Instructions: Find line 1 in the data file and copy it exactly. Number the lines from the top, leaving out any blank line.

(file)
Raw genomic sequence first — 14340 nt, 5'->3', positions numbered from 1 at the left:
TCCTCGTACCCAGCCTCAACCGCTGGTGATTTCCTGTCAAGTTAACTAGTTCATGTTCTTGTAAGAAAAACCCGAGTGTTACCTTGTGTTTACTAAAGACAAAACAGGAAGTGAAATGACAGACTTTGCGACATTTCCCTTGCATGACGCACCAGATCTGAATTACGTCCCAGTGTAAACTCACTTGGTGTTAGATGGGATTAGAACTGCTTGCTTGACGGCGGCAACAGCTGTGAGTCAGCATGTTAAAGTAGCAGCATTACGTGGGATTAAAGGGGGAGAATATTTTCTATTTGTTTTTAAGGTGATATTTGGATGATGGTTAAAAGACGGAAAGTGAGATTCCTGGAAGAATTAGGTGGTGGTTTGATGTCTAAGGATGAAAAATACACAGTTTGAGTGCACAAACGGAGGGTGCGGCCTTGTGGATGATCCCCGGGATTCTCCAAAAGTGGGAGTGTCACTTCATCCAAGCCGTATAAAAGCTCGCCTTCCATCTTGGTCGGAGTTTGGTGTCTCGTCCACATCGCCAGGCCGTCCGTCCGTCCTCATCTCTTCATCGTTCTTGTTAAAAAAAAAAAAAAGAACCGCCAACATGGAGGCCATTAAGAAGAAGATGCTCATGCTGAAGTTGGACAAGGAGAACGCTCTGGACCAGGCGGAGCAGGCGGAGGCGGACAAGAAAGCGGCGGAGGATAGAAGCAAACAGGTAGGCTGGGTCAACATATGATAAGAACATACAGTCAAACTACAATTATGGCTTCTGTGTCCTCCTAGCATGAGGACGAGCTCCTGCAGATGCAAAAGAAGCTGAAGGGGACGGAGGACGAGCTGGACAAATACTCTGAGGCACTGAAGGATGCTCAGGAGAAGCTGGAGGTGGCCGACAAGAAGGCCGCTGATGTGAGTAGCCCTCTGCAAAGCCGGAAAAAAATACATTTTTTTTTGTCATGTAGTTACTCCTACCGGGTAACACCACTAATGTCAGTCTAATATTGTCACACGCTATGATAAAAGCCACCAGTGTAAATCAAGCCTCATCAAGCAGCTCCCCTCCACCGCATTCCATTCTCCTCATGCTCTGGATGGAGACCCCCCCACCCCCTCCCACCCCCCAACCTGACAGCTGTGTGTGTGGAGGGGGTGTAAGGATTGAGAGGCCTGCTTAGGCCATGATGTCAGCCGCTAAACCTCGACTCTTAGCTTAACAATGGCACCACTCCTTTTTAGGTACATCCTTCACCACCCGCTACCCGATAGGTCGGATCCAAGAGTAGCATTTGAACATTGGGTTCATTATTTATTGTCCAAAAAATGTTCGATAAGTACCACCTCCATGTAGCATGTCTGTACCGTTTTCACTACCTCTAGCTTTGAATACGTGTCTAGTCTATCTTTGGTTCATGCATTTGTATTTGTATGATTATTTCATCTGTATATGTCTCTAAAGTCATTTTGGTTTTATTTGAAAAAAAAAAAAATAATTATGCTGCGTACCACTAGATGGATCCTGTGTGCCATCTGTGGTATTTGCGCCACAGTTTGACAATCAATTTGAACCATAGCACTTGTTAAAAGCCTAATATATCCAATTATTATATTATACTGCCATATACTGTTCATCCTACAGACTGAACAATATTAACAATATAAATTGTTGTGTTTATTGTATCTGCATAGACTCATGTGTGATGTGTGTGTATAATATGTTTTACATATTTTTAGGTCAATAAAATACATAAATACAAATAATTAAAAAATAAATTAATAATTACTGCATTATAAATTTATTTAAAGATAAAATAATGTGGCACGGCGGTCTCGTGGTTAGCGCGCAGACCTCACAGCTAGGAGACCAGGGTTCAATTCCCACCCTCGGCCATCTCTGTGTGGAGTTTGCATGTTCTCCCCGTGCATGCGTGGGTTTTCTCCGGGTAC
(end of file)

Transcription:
Raw genomic sequence first — 14340 nt, 5'->3', positions numbered from 1 at the left: